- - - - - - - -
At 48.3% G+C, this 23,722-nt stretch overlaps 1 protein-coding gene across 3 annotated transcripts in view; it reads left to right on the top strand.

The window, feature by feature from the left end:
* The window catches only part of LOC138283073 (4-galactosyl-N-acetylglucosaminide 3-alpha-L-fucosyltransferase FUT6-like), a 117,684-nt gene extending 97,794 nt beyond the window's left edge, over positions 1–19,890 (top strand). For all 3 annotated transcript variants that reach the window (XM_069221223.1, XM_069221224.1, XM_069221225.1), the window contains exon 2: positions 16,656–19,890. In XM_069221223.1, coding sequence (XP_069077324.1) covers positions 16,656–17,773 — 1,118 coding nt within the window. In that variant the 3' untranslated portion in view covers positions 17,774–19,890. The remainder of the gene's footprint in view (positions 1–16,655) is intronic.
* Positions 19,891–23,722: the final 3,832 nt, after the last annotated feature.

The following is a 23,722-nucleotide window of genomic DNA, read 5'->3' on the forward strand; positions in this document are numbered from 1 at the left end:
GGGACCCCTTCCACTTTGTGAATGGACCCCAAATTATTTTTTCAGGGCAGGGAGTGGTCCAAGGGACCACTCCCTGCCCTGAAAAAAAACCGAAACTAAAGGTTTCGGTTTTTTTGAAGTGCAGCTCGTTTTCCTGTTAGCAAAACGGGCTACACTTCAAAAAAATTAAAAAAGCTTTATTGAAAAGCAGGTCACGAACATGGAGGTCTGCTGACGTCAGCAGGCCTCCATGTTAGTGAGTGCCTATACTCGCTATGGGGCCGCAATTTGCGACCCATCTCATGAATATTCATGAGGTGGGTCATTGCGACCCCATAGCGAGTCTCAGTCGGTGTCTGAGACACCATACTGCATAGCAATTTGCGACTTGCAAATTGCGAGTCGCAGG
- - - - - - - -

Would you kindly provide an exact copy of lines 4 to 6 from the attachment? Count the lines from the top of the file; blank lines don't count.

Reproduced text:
* Positions 19,891–23,722: the final 3,832 nt, after the last annotated feature.

The following is a 23,722-nucleotide window of genomic DNA, read 5'->3' on the forward strand; positions in this document are numbered from 1 at the left end:
GGGACCCCTTCCACTTTGTGAATGGACCCCAAATTATTTTTTCAGGGCAGGGAGTGGTCCAAGGGACCACTCCCTGCCCTGAAAAAAAACCGAAACTAAAGGTTTCGGTTTTTTTGAAGTGCAGCTCGTTTTCCTGTTAGCAAAACGGGCTACACTTCAAAAAAATTAAAAAAGCTTTATTGAAAAGCAGGTCACGAACATGGAGGTCTGCTGACGTCAGCAGGCCTCCATGTTAGTGAGTGCCTATACTCGCTATGGGGCCGCAATTTGCGACCCATCTCATGAATATTCATGAGGTGGGTCATTGCGACCCCATAGCGAGTCTCAGTCGGTGTCTGAGACACCATACTGCATAGCAATTTGCGACTTGCAAATTGCGAGTCGCAGG